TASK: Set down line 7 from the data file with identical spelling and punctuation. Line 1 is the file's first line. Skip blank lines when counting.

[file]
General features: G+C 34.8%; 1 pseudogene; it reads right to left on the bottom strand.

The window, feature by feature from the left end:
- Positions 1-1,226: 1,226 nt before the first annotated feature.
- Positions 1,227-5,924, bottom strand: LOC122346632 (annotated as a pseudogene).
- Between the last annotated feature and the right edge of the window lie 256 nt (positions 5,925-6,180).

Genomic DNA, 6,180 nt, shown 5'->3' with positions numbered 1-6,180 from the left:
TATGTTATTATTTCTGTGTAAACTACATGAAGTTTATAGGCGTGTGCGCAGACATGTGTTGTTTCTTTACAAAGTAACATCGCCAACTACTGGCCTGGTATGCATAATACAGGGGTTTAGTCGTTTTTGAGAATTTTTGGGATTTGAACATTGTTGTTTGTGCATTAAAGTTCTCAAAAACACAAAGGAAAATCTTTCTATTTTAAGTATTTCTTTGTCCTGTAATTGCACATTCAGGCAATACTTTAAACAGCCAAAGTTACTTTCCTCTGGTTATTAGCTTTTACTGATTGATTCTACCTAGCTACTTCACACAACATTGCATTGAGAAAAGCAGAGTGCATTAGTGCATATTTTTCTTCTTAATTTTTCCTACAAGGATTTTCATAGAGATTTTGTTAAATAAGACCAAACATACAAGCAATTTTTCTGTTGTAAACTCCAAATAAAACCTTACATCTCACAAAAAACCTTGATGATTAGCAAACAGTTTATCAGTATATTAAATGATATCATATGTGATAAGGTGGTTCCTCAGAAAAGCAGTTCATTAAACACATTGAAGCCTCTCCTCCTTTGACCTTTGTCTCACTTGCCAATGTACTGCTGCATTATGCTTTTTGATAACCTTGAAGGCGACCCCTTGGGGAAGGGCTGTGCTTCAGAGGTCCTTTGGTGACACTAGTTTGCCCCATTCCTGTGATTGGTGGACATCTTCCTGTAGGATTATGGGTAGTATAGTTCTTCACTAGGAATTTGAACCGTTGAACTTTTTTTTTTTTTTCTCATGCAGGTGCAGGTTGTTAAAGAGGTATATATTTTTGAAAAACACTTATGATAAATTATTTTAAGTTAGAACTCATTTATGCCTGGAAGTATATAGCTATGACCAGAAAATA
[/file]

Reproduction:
TATGTTATTATTTCTGTGTAAACTACATGAAGTTTATAGGCGTGTGCGCAGACATGTGTTGTTTCTTTACAAAGTAACATCGCCAACTACTGGCCTGGTATGCATAATACAGGGGTTTAGTCGTTTTTGAGAATTTTTGGGATTTGAACATTGTTGTTTGTGCATTAAAGTTCTCAAAAACACAAAGGAAAATCTTTCTATTTTAAGTATTTCTTTGTCCTGTAATTGCACATTCAGGCAATACTTTAAACAGCCAAAGTTACTTTCCTCTGGTTATTAGCTTTTACTGATTGATTCTACCTAGCTACTTCACACAACATTGCATTGAGAAAAGCAGAGTGCATTAGTGCATATTTTTCTTCTTAATTTTTCCTACAAGGATTTTCATAGAGATTTTGTTAAATAAGACCAAACATACAAGCAATTTTTCTGTTGTAAACTCCAAATAAAACCTTACATCTCACAAAAAACCTTGATGATTAGCAAACAGTTTATCAGTATATTAAATGATATCATATGTGATAAGGTGGTTCCTCAGAAAAGCAGTTCATTAAACACATTGAAGCCTCTCCTCCTTTGACCTTTGTCTCACTTGCCAATGTACTGCTGCATTATGCTTTTTGATAACCTTGAAGGCGACCCCTTGGGGAAGGGCTGTGCTTCAGAGGTCCTTTGGTGACACTAGTTTGCCCCATTCCTGTGATTGGTGGACATCTTCCTGTAGGATTATGGGTAGTATAGTTCTTCACTAGGAATTTGAACCGTTGAACTTTTTTTTTTTTTTCTCATGCAGGTGCAGGTTGTTAAAGAGGTATATATTTTTGAAAAACACTTATGATAAATTATTTTAAGTTAGAACTCATTTATGCCTGGAAGTATATAGCTATGACCAGAAAATA